haircutting scissors, barber scissors, haircuts, home haircuts, hair stylists, hairdosMy hair is thick and curly.  By ‘thick’ I mean that the strands themselves are thick, and that they grow densely.  The first time after we got married that I needed to cut my hair, I am pretty sure I did it myself.  I didn’t like the result, which was too short; it seems I had become too cocky from my pre-marriage self-haircut successes that I had stopped being careful.  The next time, I tied it into a ponytail and ordered Yitzchak to cut it.  He didn’t think I was doing it properly, but listened anyways.  Too bad for me, because I was wrong and he was right.  It was way too short, and uneven to boot.  I evened it out, but there was nothing to be done about the shortness.  It would just have to grow back.  Luckily for me during both of these mis-cuts, I was a) pregnant, which meant my hair grew super-fast, and b) it was summer, which meant that less hair means less heat and sweat, especially if you are wearing a head covering (as many religious married women do).

The next time I told Yitzchak to cut it, and to ignore my instructions if they seemed to be illogical.  He cut it too short again.  But, it was much better than the previous time.

The time after that, he cut it again too short, but not as short.  The lesson, in his words? “I need to leave your hair an inch and a half longer than I think I do.”

And now, even though Yitzchak dreads cutting my hair, lest he make a mistake, he cuts my hair perfectly: It can be gathered easily into a ponytail and does not bunch up under whatever head covering I happen to be wearing.  It does not require five pins to keep it from sticking out of my sheitel (wig).  And, it saves on my shampoo bill.

Watch Your Step

We are trying to teach Shlomo an important lesson: Don’t get into a place that you can’t get out of.

That is, we are trying to teach him this lesson, literally.  I still have a hard time with this lesson in a figurative sense, although, to my credit, I usually manage it (thank G-d, may it continue).

Listen here, Shlomo, and listen well:

DO NOT get into a place that you can’t get out of.

That means don’t lock yourself in the bathroom, if you’ve never tried unlocking that sticky lock before.  And don’t break the doorknob.  (No, he didn’t do this; why would you even think so?)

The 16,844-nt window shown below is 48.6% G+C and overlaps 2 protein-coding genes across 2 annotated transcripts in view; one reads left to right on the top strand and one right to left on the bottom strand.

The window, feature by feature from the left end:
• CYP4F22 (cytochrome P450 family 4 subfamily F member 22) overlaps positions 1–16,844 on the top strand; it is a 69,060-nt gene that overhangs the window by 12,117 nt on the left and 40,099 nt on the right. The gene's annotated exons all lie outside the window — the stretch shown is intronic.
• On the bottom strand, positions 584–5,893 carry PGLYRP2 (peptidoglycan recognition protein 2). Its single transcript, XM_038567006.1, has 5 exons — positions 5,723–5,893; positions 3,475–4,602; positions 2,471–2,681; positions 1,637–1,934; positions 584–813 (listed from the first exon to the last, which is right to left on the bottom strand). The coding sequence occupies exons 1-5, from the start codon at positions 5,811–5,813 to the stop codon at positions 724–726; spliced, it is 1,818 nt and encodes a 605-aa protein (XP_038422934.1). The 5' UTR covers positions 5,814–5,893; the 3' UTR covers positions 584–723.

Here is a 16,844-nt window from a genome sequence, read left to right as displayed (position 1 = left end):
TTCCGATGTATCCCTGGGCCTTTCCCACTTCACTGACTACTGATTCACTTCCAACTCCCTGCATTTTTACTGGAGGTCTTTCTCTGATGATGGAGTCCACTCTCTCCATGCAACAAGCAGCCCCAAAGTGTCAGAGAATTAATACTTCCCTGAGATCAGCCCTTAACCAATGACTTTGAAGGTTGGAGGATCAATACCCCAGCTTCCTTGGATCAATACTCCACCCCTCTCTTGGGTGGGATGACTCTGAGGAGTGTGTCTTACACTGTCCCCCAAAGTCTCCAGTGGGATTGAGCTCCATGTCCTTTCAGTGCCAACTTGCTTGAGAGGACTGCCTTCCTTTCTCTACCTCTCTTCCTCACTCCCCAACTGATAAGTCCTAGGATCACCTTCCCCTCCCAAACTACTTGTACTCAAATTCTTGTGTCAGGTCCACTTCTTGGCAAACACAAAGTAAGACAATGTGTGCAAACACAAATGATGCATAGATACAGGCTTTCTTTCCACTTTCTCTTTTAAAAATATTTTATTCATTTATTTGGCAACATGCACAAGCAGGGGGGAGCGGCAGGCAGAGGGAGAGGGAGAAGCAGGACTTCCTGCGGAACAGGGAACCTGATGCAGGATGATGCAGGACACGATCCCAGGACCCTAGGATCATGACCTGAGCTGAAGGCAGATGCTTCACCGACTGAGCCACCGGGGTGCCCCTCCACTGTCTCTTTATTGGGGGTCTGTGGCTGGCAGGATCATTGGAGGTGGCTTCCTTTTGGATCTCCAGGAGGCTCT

That means don’t climb into the playpen if you can’t get out of it by yourself.

That means don’t climb onto a chair that you’re afraid to get off of, because it’s too high and too narrow.

That means don’t get onto a couch that you don’t want to get off of.  It means don’t climb up stairs that you don’t want to climb down.  It means don’t get onto a riding toy that you’re scared to get off of.  (All of which, to your credit, you have managed to conquer, albeit after some prodding.)

It means, in four words:  Think (or look) before you leap.  Not before you open your mouth, or commit to something.  Before you leap – or run, or climb – physically.  Especially into playpens, and onto horizontal surfaces.

Although, Shlomo, to your credit, you seem to do a lot of looking and thinking before you do anything – which means fewer bumps, falls, and bruises for you.  And, apparently, it runs in [your father’s] family – your grandmother said that all of her kids were like that.

See, here’s the rule: Whoever got you into that situation, has to get you out.  It’s hard to enforce this rule right now, but we’re trying.

So it goes like this:  I put you in the playpen, I take you out.  Abba (Daddy) puts you in the playpen, Abba takes you out.  You put yourself into the playpen – better get yourself out.  You’re right, I usually give in to this one.  But only after a few minutes, which, at your age, probably feels like fifteen minutes.  I even tried to teach you how to climb out!  (Yes, you read that right.  I tried to teach you how to climb out, knowing full well that this skill would be applied, almost immediately, to your crib.  Luckily for me, the sides of your playpen are higher than those of the crib (or the mattress is lower, whichever), and you are too careful a toddler to try something that doesn’t look safe.  Or maybe you’re too much of a perfectionist to try something that you’re not certain you’ll succeed at.  Either way, I count myself lucky, and pray that you continue to be this way, and that all your siblings are like this, too.)

Sometimes, though, you’re just a bit too curious.  It runs in the family, it’s true.  But not everything that runs in the family is beneficial.  So, try to curb it – at least until you’re sure that what you’re doing is a good idea.